Great Cycling Climbs of Andalucia - El Yelmo
The highest road accessible peak in the park, El Yelmo stands tall with its official summit at 1,809 m. Its final kilometres affording magnificent views across a vast swath of southern Spain.
The climb starts at the small village of "El Ojuelo", where a fountain springs forth pristine, crystal clear waters. This is an ideal spot to fill the bidons, as from here, water gets pretty sparse. The road adopts an immediate incline and takes a direct route to the next small village, "El Robledo". This section is sustained, with about 7% for 1.5km, plenty enough to get the thighs and calves warmed up for the next 11km of climbing.
(Veloviewer stats here )
El Robledo marks the transition from Olive to Pine, from here the road winds up the flanks of El Yelmo through ancient pine forest, the road littered with needles and the loamy aromas of mulch and pine nuts drift along with the gentle breezes. Several switchbacks ease the gradient and offer tantalising vignettes of the fast descending valley floor and the lake of El Tranco beyond.
The gradient eases as the road crests the shoulder of the ridgeline, and from here, those less valiant can continue ahead to explore the hinterland of the Seguras or descend back to the valley to either Siles or Hornos. The summit of "the Great Helm" however follows a sharp return up to a somewhat uninspiring start.
The road looks innocent and harmless and indeed is so until you round the first two corners. From here the climb is sustained, prolonged, and unforgiving. No respites, no broad switchbacks, no cheeky zones where gravity gives you some relief. Its just 4km of "up" with some nasty double-digit ramps thrown in to keep you on your toes, or at least out of your saddle. The views are, however, magnificent. The first section rewards with views across to the west and as you cross the ridgeline, you're given the chance to view the endless miles of mountains to the east, the convoluted and labyrinthine network of ravines and peaks that form the Seguras.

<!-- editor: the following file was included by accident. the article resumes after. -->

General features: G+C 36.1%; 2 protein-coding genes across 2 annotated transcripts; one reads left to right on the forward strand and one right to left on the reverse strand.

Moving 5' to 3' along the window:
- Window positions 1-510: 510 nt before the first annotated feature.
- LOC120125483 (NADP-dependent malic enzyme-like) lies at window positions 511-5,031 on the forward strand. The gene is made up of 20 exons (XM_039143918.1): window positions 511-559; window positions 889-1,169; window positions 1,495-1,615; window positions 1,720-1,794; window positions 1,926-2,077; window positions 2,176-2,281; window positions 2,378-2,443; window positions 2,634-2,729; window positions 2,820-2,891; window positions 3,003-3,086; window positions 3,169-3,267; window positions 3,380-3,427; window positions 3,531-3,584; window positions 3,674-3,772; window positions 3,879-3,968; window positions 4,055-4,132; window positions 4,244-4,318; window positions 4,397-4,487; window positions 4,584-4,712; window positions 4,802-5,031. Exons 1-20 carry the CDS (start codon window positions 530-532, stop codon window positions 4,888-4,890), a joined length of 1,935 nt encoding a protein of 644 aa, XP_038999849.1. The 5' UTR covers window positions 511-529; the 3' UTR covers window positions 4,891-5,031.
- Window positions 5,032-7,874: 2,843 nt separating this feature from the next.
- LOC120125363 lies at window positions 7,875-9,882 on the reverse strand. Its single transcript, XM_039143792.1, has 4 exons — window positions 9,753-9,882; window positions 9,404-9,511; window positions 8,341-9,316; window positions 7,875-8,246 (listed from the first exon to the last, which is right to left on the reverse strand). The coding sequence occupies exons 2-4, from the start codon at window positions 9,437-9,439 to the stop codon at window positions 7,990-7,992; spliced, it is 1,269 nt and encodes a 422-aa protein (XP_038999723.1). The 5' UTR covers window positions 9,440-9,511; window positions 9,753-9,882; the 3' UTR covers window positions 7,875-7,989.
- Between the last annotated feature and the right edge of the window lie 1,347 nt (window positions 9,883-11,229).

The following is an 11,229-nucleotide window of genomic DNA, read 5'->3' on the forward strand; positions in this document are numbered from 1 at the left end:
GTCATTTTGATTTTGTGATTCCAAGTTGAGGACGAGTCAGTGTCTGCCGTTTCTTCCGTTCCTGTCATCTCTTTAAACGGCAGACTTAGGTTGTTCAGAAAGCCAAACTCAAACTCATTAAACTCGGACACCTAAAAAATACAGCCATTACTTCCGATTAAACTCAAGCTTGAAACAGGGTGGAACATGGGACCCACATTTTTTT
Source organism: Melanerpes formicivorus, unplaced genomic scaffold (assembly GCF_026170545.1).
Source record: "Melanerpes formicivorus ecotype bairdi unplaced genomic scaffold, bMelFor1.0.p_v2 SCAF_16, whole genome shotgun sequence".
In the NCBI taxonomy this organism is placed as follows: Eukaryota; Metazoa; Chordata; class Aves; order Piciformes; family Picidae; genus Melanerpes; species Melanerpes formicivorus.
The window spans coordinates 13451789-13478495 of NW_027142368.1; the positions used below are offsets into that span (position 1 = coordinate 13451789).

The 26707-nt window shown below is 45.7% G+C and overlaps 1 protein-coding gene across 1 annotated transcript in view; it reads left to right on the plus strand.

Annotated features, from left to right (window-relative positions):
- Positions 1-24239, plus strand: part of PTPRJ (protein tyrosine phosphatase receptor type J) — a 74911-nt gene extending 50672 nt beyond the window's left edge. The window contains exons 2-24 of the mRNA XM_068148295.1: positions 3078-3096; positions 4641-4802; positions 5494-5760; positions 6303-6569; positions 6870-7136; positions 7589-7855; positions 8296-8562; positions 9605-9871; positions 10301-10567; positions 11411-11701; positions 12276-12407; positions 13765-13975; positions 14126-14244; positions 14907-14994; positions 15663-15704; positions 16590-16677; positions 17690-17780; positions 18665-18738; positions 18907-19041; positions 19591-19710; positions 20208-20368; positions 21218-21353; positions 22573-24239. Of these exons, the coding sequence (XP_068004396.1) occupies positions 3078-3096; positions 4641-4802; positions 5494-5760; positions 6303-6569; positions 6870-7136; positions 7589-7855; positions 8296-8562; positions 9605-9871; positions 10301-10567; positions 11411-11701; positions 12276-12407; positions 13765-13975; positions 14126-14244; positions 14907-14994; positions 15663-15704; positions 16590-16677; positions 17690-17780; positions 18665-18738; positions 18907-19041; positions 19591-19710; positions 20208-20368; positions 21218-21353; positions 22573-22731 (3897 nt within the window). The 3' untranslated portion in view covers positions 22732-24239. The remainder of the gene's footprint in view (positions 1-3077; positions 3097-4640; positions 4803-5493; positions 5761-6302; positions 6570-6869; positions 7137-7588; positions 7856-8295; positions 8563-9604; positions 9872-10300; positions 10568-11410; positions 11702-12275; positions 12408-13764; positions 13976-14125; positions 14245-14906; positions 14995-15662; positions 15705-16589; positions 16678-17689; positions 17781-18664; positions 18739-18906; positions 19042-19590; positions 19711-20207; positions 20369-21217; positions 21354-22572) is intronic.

The last few tight and steep turns lift you to the small clump of communication buildings and ariels that are de rigueur for any self-respecting peak in Spain. The asphalt peters out to a small flat zone, with stunning 360deg views across Andalucia, Castilla-La-Mancha, and Murcia.
From here, breath in the tranquility and serenity of the northern park, or, as many do, jump off the cliffs and paraglide back down...
A great climb.